Whatever YOUR goals are, take time to enjoy yourself and have a happy 2013!

Thursday, December 20, 2012

Christmas Memories

by Jon Egan

I'm not sure how old I was when the Christmas carol, Silent Night began bringing tears to my eyes every time I heard it, but it still does. Tears that aren't accompanied with sobbing, or shoulder wrenching, or deep belly gulps and snot bubbles, just damp, rolling, polite, waiting-in-turn-for-the-previous-one-to-make-its-way-down-my-cheek tears.

It's not sadness that creates the tears. I think it's more of a sense of expectation that this will be The Year. No matter how bad or good the past year was, we get to wash everything away and hit the re-set button. It also really gets me thinking about the innocence of youth, and the opportunity they face. So for me, that's when the Christmas season begins: the first time I hear Silent Night being played. And this year it was actually the 1st of December. Andy Williams came on the radio, and Christmas 2012 officially began.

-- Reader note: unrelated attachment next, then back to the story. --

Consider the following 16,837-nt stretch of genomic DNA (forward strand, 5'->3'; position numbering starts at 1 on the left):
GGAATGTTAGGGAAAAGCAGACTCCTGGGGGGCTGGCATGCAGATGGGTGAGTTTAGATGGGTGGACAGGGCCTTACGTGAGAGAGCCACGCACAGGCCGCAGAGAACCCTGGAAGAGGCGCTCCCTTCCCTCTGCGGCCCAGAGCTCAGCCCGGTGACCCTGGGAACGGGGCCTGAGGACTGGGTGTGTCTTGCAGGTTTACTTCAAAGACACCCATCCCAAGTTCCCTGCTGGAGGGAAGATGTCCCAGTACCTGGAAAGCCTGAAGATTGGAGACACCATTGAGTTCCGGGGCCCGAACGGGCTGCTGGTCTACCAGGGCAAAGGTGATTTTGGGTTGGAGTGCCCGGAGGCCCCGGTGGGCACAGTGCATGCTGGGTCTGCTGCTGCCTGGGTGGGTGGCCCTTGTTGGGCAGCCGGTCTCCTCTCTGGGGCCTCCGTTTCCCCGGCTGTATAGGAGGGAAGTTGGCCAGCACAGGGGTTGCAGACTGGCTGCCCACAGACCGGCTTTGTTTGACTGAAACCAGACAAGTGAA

I don't specifically remember a lot of my Christmas Pasts, but I definitely do remember the following one:

As most of you reading this know, I come from a crazy household. Lots of fun times. Lots of not-so-fun times. Lots of falling outs between sibling and sibling, between parents and siblings, between parent and parent, but it seemed that no matter the relationship boogie, Christmas was always a time for us to come together as a family and bury the hatchet. (Not just like the time Adrian literally tried to bury it in Julian's leg. Luckily it was blunt and only left a bruise!)